Penn State hit six of its first 10 shots from the field and built a 15-0 lead before the Illini took a timeout with 5:35 to play in the quarter. A Spann 3-pointer forced the Illinois timeout, as Penn State got to 15 points without Illinois cracking the scoreboard. The Illini didn’t bring the deficit back to single digits the rest of the way.
Penn State will tangle with Michigan State in East Lansing, Mich., on Wednesday, Feb. 22, before closing out the regular season at home vs. Michigan for the annual Play4Kay benefiting Pink Zone contest Sunday, Feb. 26.
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TIM WEIGHT/Gazette file photo
PENN STATE’S Lindsey Spann, seen here in action earlier this season, led the Lady Lions with 15 points in their Feb. 14 win over Illinois.
THE CENTRE COUNTY GAZETTE
FEBRUARY 16-22, 2017
SUMMER youth FAIR February 18, 2017
Mount Nittany Middle School
10AM - 2PM
SNOW DATE: Sunday, Feb. 19 from 1 p.m. to 5 p.m.
Get out of the cold at the 2017 Summer Youth Fair
When the weather is frightful, planning for summer is delightful! Get out of the cold and visit the nearly 50 youth program providers at our annual Summer Youth Fair, Saturday, Feb. 18, from 10 a.m. to 2 p.m. at Mount Nittany Middle School in State College. Sponsored by State College Area School District Community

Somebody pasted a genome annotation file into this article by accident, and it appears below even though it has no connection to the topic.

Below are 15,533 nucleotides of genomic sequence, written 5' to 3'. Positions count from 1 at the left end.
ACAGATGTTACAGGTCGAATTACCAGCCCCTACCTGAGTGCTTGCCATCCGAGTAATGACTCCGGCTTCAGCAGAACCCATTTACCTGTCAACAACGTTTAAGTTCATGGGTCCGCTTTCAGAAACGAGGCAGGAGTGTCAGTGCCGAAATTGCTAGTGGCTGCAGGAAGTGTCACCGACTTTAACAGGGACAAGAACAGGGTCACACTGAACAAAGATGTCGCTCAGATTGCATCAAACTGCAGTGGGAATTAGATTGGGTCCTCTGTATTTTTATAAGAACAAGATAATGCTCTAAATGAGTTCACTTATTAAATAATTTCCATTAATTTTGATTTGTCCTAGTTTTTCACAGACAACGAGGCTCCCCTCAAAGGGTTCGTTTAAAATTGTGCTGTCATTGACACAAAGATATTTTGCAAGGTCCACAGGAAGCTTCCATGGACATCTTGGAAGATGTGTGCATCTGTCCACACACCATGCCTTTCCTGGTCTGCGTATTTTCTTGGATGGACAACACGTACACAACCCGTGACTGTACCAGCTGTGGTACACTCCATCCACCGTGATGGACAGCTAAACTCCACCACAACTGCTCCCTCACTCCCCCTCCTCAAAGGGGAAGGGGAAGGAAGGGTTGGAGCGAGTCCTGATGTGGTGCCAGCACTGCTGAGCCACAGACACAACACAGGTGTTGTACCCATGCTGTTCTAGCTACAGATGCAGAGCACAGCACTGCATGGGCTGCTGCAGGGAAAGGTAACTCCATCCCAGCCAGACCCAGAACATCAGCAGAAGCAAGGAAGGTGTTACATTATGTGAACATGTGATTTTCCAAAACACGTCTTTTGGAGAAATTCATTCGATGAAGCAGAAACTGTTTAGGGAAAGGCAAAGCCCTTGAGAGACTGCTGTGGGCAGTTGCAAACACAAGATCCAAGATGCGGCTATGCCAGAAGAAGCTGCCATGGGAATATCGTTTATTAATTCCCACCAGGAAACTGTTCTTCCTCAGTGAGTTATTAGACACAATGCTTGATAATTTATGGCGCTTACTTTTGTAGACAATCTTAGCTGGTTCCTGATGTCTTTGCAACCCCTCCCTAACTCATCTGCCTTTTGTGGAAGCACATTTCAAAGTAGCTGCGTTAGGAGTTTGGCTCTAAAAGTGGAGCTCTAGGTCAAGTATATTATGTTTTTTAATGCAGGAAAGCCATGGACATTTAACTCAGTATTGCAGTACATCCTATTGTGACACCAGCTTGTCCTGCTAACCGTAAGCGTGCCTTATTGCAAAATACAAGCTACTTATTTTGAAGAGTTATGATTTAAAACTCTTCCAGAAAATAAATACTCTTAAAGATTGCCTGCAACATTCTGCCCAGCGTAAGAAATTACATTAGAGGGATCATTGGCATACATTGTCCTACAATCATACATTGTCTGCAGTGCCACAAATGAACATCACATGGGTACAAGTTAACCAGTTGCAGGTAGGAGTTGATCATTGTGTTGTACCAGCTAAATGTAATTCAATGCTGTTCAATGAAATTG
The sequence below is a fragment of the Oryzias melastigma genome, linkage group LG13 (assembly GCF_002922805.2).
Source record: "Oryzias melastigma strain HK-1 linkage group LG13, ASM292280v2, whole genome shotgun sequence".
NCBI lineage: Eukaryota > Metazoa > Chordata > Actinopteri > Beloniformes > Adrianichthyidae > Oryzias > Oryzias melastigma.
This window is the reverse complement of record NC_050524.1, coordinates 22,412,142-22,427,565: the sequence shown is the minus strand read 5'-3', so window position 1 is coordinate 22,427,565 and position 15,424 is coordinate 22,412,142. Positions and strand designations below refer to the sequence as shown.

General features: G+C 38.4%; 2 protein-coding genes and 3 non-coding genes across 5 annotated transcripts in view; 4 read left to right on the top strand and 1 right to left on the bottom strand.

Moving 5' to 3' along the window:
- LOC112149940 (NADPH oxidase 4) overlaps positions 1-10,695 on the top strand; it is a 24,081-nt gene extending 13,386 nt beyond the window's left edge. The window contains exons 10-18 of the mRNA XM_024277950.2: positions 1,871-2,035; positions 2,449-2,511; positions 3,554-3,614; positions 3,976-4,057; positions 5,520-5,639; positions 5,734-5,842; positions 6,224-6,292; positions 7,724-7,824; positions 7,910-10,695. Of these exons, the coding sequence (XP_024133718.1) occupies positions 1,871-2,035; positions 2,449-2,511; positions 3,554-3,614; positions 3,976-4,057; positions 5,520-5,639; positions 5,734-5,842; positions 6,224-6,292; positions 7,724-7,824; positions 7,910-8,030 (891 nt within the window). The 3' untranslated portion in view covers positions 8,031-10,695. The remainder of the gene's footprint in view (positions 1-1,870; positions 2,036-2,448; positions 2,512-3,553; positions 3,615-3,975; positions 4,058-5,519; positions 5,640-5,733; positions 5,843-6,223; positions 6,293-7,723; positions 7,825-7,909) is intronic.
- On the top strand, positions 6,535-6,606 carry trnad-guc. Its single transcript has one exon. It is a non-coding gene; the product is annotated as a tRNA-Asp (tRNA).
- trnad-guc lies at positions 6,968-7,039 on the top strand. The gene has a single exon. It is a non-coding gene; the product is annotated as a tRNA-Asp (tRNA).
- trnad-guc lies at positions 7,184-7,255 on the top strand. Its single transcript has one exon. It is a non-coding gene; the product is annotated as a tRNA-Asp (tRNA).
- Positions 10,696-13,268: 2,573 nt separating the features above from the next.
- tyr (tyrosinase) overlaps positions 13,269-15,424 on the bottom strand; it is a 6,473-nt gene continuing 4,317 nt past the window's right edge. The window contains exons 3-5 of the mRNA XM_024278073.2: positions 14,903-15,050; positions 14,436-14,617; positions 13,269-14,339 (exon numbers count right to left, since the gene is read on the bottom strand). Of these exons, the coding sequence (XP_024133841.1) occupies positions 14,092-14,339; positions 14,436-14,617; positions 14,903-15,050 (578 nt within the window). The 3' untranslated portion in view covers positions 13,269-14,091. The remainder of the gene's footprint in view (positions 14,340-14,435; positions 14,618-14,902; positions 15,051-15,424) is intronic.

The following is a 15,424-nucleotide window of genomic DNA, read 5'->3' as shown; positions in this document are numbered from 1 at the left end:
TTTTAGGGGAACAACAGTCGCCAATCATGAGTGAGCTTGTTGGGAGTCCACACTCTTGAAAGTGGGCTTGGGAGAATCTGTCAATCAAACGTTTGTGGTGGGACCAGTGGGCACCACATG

Education, the Summer Youth Fair is the largest gathering of summer camp providers in our area. You’ll find camps to suit all ages, needs, and interests, from art camps to sport camps, day camps to sleep away camps and everything in between. Past years have seen close to 400 families enjoying what the
2017 Summer Activities! Summer Day Camps: Ages 3-18
fair has to offer. With its one-stop-shop convenience, parents are able to gather informational brochures, talk to camp representatives, and start mapping out an exciting summer adventure for their children. Some vendors will take onsite registrations, while others share information about programs and how to register. Ike the Spike will visit at noon and concessions will be available throughout the day ben-
efitting the Downtown/State College Rotary. In case of inclement weather, the event will take place on Sunday, Feb. 19 from 1 p.m. to 5 p.m. Information regarding event changes will be posted at www.scasd.org/SummerCamps. Don’t miss this opportunity to learn about all the amazing opportunities available for children this summer! Concessions will be available and will benefit the State College/Downtown Rotary Club.